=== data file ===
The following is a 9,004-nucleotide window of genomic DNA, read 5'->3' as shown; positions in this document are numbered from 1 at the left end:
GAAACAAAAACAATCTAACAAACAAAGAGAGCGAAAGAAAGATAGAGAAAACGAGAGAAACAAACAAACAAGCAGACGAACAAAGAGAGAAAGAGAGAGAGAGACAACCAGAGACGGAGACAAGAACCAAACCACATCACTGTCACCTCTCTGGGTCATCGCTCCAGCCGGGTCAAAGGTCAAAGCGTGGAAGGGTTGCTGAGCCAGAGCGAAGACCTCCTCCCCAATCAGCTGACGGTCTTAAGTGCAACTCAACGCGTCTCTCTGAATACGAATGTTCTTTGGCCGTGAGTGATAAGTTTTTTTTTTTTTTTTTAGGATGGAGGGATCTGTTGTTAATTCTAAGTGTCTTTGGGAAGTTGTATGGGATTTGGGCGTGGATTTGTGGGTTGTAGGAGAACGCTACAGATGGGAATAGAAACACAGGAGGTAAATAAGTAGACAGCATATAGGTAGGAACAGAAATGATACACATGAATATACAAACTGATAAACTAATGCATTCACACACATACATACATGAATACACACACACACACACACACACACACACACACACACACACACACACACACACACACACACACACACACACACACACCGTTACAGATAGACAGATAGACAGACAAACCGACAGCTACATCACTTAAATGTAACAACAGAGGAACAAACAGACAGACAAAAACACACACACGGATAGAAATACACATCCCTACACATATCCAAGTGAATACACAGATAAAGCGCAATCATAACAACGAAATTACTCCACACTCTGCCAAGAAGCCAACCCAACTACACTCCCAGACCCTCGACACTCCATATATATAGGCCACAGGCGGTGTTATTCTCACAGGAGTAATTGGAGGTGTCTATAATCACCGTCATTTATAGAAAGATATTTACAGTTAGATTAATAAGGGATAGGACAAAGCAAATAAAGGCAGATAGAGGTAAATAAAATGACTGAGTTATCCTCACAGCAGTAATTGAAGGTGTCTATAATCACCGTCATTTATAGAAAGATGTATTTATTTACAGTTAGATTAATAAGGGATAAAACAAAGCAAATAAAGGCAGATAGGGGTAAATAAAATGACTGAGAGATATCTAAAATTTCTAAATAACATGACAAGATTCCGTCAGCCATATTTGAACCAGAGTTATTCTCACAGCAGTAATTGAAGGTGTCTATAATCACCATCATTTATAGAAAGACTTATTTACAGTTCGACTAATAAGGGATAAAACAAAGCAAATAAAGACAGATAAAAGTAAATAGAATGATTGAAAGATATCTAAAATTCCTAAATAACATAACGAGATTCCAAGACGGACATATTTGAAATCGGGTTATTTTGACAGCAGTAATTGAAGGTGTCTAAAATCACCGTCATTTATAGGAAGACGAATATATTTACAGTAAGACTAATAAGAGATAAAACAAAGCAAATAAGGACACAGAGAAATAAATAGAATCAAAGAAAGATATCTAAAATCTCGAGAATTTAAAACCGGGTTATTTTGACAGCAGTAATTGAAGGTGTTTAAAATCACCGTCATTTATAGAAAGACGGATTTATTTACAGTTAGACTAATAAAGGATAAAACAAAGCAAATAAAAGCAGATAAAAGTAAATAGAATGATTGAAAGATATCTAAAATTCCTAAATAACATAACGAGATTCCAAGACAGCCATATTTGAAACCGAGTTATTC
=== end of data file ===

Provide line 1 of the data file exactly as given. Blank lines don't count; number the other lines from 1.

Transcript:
The following is a 9,004-nucleotide window of genomic DNA, read 5'->3' as shown; positions in this document are numbered from 1 at the left end: